World Journal of Urology

, Volume 26, Issue 1, pp 13–18 | Cite as

Screening for bladder cancer: a perspective

Topic Paper


Bladder cancer is the seventh most common cancer worldwide in men and the 17th in women with an overall number of 356,000 new cases of urinary bladder cancer worldwide in 2002. It is one of the most expensive cancers from diagnosis to death and the fifth most expensive cancer in terms of total medical care expenditures in the US. A screening program that resulted in detection of bladder cancer at an earlier stage, prior to muscle invasion or metastasis, could render a significant improvement in patient morbidity and overall survival. Acceptance of wide-spread screening strategies requires careful consideration of the competing risks, benefits, and costs associated with such policies. In this article, we will review the pros and cons of bladder cancer screening with a focus on cost-effectiveness and who should be screened.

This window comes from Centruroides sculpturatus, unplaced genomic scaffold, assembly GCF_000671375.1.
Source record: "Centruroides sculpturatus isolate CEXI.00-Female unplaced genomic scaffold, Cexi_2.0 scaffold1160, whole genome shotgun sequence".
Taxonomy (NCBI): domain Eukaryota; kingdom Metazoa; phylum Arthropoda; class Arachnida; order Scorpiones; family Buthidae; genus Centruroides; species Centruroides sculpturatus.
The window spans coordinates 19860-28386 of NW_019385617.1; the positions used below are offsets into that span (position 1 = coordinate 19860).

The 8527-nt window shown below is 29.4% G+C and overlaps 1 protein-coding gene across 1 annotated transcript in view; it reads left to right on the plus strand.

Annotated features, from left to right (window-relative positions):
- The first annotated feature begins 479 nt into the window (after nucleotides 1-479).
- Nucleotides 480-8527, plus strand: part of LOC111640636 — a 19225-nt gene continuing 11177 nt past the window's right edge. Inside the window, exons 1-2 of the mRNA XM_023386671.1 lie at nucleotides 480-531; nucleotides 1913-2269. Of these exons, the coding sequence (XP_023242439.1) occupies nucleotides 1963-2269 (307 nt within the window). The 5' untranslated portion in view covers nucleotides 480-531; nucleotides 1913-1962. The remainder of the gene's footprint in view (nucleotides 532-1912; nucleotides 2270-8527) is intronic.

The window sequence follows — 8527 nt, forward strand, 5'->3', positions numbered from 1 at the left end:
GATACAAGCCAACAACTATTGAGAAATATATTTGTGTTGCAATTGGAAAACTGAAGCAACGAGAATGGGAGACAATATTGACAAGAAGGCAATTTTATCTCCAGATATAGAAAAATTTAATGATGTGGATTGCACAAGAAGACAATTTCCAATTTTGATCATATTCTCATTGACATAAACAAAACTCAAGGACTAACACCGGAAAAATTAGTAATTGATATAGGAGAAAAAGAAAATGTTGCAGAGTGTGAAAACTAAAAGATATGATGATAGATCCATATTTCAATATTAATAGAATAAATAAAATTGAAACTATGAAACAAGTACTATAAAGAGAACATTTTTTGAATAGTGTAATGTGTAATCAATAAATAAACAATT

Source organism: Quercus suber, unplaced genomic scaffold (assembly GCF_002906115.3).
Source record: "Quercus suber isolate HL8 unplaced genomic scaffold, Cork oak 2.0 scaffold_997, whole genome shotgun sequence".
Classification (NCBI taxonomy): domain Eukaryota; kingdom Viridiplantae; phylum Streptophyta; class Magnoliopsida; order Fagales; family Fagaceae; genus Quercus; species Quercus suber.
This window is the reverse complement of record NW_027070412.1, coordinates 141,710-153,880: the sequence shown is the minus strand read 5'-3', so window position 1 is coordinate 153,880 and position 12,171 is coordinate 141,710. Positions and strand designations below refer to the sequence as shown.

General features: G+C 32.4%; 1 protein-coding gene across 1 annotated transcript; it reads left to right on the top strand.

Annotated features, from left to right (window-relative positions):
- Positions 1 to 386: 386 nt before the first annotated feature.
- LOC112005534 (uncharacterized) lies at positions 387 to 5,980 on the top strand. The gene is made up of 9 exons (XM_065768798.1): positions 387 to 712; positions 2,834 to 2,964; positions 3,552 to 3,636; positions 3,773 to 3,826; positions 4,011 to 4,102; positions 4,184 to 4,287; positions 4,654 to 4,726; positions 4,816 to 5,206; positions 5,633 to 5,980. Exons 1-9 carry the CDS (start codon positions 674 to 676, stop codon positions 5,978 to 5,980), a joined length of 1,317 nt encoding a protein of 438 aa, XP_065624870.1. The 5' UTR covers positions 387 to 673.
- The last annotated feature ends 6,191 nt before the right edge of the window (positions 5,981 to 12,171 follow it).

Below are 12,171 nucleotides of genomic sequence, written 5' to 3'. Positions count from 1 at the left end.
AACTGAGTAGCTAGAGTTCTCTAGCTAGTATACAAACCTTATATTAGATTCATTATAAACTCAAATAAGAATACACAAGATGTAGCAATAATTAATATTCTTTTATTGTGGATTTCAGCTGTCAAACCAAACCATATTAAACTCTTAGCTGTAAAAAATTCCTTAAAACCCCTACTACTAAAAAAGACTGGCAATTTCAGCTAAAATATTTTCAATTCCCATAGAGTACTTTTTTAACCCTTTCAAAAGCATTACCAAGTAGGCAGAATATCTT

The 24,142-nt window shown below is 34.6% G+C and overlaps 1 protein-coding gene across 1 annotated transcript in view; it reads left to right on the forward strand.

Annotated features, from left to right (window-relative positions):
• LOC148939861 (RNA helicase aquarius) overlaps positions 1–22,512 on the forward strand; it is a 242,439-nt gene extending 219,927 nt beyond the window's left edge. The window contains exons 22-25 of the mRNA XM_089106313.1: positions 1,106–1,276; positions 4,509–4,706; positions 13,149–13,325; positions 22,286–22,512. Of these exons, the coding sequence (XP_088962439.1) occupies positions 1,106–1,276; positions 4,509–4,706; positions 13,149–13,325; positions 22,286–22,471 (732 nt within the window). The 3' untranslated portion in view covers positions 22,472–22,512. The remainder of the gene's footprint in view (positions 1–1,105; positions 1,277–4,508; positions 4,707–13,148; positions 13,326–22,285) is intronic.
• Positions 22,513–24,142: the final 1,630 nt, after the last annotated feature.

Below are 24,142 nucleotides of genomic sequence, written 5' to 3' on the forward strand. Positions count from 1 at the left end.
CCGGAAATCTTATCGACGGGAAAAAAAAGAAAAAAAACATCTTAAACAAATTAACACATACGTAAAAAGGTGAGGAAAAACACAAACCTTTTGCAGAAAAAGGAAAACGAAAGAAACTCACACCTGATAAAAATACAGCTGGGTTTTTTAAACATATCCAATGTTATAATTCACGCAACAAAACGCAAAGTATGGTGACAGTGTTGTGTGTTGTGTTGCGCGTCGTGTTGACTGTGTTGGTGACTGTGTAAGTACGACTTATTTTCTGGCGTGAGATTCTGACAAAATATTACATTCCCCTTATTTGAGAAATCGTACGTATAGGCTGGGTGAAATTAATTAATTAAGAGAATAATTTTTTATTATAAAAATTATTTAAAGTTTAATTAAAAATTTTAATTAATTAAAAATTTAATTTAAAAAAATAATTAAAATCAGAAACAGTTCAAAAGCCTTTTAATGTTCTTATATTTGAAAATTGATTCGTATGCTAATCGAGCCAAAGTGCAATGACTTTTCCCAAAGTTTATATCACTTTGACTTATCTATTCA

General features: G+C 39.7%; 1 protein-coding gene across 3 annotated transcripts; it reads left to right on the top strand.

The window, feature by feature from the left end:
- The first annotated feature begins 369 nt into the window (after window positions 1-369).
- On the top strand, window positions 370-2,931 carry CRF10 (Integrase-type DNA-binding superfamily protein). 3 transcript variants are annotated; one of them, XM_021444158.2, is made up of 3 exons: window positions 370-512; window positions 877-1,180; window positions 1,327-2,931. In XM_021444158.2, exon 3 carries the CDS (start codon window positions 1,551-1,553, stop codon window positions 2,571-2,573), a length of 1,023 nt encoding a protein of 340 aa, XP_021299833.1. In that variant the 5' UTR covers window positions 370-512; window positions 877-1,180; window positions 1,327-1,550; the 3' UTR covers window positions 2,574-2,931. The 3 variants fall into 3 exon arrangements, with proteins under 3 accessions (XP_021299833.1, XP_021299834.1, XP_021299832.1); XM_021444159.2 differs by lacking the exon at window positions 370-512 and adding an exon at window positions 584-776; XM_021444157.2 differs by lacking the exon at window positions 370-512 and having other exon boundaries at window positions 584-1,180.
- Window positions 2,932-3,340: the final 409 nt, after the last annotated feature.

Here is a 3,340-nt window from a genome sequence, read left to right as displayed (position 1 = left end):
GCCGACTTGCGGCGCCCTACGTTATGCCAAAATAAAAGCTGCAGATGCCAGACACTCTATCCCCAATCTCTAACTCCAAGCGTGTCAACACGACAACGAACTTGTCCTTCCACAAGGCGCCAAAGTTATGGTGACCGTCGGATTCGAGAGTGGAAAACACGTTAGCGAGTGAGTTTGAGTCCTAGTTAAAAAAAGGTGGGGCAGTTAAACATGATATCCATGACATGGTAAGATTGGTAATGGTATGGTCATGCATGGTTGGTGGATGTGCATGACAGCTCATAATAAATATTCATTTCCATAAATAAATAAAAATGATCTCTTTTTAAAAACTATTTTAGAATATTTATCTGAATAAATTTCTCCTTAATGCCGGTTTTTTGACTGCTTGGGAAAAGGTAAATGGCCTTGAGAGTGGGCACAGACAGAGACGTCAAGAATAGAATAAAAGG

Bladder cancer screening Cost-effectiveness Target population 



Conflict of Interest

Yair Lotan is an independent investigator performing a bladder cancer screening study supported by Matritech, Inc.


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Copyright information

© Springer-Verlag 2007

Authors and Affiliations

  1. 1.Department of UrologyThe University of Texas Southwestern Medical CenterDallasUSA
  2. 2.Department Urologic OncologyMD Anderson Cancer CenterHoustonUSA
  3. 3.Cancer Epidemiology GroupCentro Nacional de Investigaciones OncológicasMadridSpain

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